Friday, March 5, 2010

Evaluating Utah Tramways: Breakthrough 4/9/10!

Friends of the SALINE VALLEY SALT TRAM
SaltTram.blogspot.com   SalineValleySaltTram@gmail.com
Salt Tram history is rapidly disappearing, and we are striving to rediscover the efforts of our forefathers in order to give proper recognition to their hopes, dreams and abundant sweat from an era that is rapidly fading from our memories. We are actively seeking out information about the mining of Salt in Saline Valley between 1903 and the 1940's, including: documents, photos, articles, stories, artifacts, etc. If you can help us out, please email us at the address above - Thank-you! --Tim and Brian Waag, the Waag brothers (aka E. Clampus Waagus).
Caution (PLEASE READ): Climbing around on the tramway is dangerous because its really old and defnitely unsafe, so don't even think about it. Shoot, just getting to it requires some perilous hiking, and if you don't believe me, just take a look at the Zig Zag Access Trail (or what's left of it). Plus, climbing on it weakens it and endangers your life. Also, the Saline Valley Salt Tram is on the National Register of Historic Places and should be treated with the respect that it deserves. What little remains is of great historic value, and should not be disturbed in any way. Heck, its probably against the law to move parts of the tram around, and certainly a crime to take home some of the few bits of it that remain (though you'd have to ask your friendly local BLM agent for details). So please treat it with the respect it deserves, so that future generations can enjoy whats left, without you messing it up. Really. Please. You can see its listing on the National Register of Historic Places at these web links:
http://www.nationalregisterofhistoricplaces.com/ca/Inyo/state.html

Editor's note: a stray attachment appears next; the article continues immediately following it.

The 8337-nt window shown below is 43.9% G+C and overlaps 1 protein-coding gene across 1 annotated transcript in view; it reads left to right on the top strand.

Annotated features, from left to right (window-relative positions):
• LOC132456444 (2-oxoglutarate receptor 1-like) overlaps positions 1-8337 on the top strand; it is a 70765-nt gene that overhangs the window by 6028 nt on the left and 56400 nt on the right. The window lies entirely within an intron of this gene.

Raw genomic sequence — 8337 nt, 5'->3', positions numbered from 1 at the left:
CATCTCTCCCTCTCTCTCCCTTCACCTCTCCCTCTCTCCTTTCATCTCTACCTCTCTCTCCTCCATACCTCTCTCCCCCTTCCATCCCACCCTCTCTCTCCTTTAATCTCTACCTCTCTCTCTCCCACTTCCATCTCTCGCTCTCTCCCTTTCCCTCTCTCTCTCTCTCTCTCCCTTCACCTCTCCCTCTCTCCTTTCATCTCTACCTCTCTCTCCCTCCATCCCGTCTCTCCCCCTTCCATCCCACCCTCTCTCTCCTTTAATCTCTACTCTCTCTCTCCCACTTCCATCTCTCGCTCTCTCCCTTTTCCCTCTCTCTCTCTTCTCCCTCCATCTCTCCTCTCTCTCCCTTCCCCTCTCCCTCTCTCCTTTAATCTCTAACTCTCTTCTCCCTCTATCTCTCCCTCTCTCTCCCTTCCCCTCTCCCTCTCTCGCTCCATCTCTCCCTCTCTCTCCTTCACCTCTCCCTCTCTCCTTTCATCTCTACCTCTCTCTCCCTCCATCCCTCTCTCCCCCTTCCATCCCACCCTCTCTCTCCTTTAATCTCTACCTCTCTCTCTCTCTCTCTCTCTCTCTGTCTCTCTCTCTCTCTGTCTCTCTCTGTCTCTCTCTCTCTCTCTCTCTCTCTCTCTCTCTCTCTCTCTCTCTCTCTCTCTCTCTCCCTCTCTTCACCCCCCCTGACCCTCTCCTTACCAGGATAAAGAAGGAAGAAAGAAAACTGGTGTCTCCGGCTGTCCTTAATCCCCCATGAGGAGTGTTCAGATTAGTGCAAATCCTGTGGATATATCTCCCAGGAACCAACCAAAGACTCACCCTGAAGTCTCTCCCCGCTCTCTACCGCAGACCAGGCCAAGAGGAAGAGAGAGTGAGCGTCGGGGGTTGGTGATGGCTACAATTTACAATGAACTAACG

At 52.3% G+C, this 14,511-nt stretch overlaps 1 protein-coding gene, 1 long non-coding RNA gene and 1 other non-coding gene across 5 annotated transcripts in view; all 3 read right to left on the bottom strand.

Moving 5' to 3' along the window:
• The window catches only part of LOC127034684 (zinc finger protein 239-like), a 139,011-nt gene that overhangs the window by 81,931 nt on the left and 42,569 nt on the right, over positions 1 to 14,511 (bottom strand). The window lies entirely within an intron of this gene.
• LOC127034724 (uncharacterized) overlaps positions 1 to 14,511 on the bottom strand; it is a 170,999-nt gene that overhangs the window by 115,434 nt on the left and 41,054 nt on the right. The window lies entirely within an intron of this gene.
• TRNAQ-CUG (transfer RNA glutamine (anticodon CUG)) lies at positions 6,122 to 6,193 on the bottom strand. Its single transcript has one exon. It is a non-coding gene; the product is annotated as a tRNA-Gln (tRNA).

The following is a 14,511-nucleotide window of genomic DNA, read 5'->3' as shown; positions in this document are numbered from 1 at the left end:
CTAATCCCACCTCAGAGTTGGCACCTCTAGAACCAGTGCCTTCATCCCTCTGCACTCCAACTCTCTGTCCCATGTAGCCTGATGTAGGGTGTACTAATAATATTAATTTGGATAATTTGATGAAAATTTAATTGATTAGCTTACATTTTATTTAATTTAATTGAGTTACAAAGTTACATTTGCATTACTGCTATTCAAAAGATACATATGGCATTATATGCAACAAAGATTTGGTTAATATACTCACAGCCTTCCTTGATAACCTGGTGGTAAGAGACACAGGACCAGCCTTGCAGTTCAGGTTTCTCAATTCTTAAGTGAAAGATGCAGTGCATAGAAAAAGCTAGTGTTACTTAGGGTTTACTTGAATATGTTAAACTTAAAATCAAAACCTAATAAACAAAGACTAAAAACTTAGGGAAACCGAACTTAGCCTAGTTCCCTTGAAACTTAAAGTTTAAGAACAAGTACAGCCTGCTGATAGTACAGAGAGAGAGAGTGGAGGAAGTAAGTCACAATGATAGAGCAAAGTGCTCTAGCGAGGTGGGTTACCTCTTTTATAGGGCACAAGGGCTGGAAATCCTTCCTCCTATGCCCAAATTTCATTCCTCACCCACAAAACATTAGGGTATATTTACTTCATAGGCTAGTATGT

http://www.noehill.com/inyo/nat1974000514.asp

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QUESTION 1: Find the reference in the periodical that indicates that Saline Valley Salt Tram representatives were traveling to Utah to examine Trenton Iron Company tramways, that were likely to be most similar to the Salt Tram, as the tramways are described as being built in mountainous terrain.  DONE (see below).

QUESTION 2: Collect historical information on the Utah tramways built by Trenton Iron Company that were most likely to be the ones visited and reviewed by Saline Valley Salt Tram representatives; check and see if these 2 tramways appear in Dr. Trennert's tramway book! Done! (see below).

QUESTION 3: Investigate the Dayton, Nevada tramway that is referenced in the Inyo Register's February 9, 1911 article below. Dr. Trennert, maybe you could help us out on this one?

QUESTION 4: If the Bingham, Utah tramway buckets carried more weight than the Salt Tram (1,220 pounds of ore per bucket vs. 600 for the Salt Tram), and carried it over steeper terrain, then how come the friction grips on the Utah tram held the load, and those on the Salt Tram did not? Remember that when the Salt Tram grips failed, it took TWO FULL YEARS to design a NEW GRIP that would work? Why not use the grips that the Trenton Iron Co. used on the Bingham tramway instead?????